Wednesday, August 6, 2008

We're Not Dead, We Just Feel Dead (tired)

Yup, we're still here - barely. July has never been quite like this one. Summer has never been quite like this one. Every weekend we are busy, and the previous week is hectic preparing for the weekend.

The first two weeks were spent preparing for and then being in two different boat shows. A show is never quite as relaxing as just going somewhere in the boat for fun. You need to be 'on' for the people who come to see your classic boat - and prepared for the same old questions.

Then the next weekend Ginger's parents were in town. Slightly less hectic, and Rick helped me get the porch posts in. But don't remind me about that project. I don't need reminding that it's progressing slower than the "Race" for the White House. We'll have a new president before I have enough finished to stop worrying about it and to end the gaping open-mouthed stares from passersby. This crappy porch hangs over my head, taunting me, and sucking, ever sucking more money and time. Ever sucking. The porch sucks. Sucktastic.

Then the next two weekends: blessed vacation! But getting out of town and wrapping everything up for a week away from life sort of ruins your life. By the time we hit the road we were so pathetically tired that the only thing keeping us awake was the excitement of leaving town for a week. 13 hours later we arrived to a screaming mass of excited family. Four days at THE CABIN (Hebgen Lake, MT) with the whole crew, all 14 of us for the first ever Garff family reunion. I'll post separately about this with pictures, I just need the time. But it was fun, and exhausting (not at all relaxing) but vacations where you actually relax usually last more than a week and don't include the worst mosquito hatch in my memory.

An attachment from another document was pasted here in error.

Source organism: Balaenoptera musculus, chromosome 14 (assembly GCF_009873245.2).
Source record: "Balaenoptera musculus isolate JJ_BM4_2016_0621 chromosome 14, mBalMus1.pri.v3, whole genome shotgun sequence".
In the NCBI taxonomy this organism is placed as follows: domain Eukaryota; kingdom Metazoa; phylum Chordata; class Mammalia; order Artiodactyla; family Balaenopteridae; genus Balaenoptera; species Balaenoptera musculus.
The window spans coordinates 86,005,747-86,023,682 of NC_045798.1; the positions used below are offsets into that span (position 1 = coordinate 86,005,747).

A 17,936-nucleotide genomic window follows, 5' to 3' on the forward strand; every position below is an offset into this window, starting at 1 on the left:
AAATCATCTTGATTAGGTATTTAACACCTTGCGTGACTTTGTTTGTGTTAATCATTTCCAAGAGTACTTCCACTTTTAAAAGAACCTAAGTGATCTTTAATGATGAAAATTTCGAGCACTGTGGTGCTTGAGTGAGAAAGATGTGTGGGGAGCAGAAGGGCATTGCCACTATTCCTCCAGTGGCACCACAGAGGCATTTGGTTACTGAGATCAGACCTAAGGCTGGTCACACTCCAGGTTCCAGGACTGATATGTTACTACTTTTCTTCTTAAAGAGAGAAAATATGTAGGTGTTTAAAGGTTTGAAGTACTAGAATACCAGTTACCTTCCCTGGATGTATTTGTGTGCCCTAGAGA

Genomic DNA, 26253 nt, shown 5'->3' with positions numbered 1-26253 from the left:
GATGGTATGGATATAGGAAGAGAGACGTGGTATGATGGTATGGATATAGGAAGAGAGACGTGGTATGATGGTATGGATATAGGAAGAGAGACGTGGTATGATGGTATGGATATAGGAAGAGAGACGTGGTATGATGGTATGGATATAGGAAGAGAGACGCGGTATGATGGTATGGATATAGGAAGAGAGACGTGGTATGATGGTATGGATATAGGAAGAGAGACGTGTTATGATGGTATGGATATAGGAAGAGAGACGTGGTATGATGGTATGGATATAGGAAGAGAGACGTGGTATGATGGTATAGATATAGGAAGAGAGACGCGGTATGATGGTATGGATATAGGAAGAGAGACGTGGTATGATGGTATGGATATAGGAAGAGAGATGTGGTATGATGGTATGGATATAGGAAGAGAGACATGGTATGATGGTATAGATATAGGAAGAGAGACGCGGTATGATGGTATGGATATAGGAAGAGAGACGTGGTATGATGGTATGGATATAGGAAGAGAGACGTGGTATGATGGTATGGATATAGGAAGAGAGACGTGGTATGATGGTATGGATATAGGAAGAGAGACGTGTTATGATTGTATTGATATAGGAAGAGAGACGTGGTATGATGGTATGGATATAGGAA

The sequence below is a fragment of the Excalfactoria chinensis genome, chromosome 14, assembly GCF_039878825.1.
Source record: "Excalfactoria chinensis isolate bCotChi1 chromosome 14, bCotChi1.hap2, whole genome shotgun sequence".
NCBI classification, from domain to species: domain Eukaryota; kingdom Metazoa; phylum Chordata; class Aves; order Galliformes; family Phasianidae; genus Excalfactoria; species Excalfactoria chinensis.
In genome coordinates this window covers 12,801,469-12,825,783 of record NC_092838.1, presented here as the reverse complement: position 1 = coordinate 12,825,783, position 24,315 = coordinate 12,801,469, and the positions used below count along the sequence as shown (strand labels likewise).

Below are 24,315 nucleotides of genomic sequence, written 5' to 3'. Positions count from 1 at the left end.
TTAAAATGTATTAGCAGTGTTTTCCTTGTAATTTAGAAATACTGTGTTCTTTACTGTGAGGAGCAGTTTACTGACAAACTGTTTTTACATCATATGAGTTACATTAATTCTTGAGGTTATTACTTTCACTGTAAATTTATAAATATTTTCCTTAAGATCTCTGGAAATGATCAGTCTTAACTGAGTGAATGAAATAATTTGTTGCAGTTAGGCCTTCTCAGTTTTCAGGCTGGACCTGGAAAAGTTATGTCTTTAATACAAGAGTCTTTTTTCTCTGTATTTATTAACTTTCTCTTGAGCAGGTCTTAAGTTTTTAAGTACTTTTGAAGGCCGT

Then for the rest of the trip, and spanning into the first weekend in August, we saw a place we didn't know existed, the Cabinet Mountains Wilderness in isolated northwest Montana, near Troy, MT. Awesome. Plant geek paradise. Coastally influenced weather creates a mix of lush mountain plants at relatively low elevations. It was awesome. And isolated. Do not get the fish and chips.

More on this in later posts because we saw cool stuff like one of Montana's biggest Grand Fir trees at almost 5'-0" across - and at one point I actually said, "Wow, the biodiversity is so high we should do a species-area curve!" to the groans of my wife and friends. Nine conifer species over a very small elevation range. Totally awesome. Is tamarack the bomb? Yes.

We stayed at a "cabin" that was pretty much a lodge right on the Kootenai River (in the floodplain in fact, but don't call FEMA, it's dam controlled. Just waiting for the right disaster, I think). Very nice, more relaxing, good food, no mosquitoes, closer to the vacation ideal. And Lola made a boyfriend, a buff boxer named Ike who smelled like skunk. Cologne for dogs.

So we're home now, sucktastic porch and all, and everything is HECTIC again. One of Ginger's friends will be here this weekend. If you're counting at home that's 6 consecutive weekends of activity. I am very much longing for a Saturday that isn't spoken for. I am especially tired and grumpy right now, just ask anyone who has spoken to me since since I got home from my "vacation!"